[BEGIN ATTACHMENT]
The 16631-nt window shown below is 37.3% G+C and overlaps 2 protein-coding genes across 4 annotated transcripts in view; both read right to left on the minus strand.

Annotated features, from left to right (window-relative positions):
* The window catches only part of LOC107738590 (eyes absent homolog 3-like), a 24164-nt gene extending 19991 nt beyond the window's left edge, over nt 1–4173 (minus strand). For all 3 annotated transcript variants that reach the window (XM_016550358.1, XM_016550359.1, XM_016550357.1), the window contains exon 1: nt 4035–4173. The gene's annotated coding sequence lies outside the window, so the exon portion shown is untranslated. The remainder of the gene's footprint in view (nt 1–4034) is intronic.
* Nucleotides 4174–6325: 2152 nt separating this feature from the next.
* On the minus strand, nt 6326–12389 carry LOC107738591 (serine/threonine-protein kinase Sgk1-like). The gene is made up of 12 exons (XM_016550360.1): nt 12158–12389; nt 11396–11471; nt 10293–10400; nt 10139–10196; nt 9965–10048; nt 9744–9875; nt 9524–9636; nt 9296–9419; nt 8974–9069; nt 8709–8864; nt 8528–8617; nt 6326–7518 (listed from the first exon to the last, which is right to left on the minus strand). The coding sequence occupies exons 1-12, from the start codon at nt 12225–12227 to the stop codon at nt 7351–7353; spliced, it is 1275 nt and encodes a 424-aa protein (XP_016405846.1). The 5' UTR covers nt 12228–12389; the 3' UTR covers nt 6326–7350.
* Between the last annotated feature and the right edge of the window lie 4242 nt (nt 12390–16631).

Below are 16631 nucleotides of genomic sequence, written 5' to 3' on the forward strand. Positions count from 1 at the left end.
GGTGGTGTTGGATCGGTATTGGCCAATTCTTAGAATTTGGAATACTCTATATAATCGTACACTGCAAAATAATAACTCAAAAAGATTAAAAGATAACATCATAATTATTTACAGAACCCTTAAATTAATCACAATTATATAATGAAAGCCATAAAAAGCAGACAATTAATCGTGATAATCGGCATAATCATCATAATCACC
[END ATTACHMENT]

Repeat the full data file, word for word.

The 16631-nt window shown below is 37.3% G+C and overlaps 2 protein-coding genes across 4 annotated transcripts in view; both read right to left on the minus strand.

Annotated features, from left to right (window-relative positions):
* The window catches only part of LOC107738590 (eyes absent homolog 3-like), a 24164-nt gene extending 19991 nt beyond the window's left edge, over nt 1–4173 (minus strand). For all 3 annotated transcript variants that reach the window (XM_016550358.1, XM_016550359.1, XM_016550357.1), the window contains exon 1: nt 4035–4173. The gene's annotated coding sequence lies outside the window, so the exon portion shown is untranslated. The remainder of the gene's footprint in view (nt 1–4034) is intronic.
* Nucleotides 4174–6325: 2152 nt separating this feature from the next.
* On the minus strand, nt 6326–12389 carry LOC107738591 (serine/threonine-protein kinase Sgk1-like). The gene is made up of 12 exons (XM_016550360.1): nt 12158–12389; nt 11396–11471; nt 10293–10400; nt 10139–10196; nt 9965–10048; nt 9744–9875; nt 9524–9636; nt 9296–9419; nt 8974–9069; nt 8709–8864; nt 8528–8617; nt 6326–7518 (listed from the first exon to the last, which is right to left on the minus strand). The coding sequence occupies exons 1-12, from the start codon at nt 12225–12227 to the stop codon at nt 7351–7353; spliced, it is 1275 nt and encodes a 424-aa protein (XP_016405846.1). The 5' UTR covers nt 12228–12389; the 3' UTR covers nt 6326–7350.
* Between the last annotated feature and the right edge of the window lie 4242 nt (nt 12390–16631).

Below are 16631 nucleotides of genomic sequence, written 5' to 3' on the forward strand. Positions count from 1 at the left end.
GGTGGTGTTGGATCGGTATTGGCCAATTCTTAGAATTTGGAATACTCTATATAATCGTACACTGCAAAATAATAACTCAAAAAGATTAAAAGATAACATCATAATTATTTACAGAACCCTTAAATTAATCACAATTATATAATGAAAGCCATAAAAAGCAGACAATTAATCGTGATAATCGGCATAATCATCATAATCACC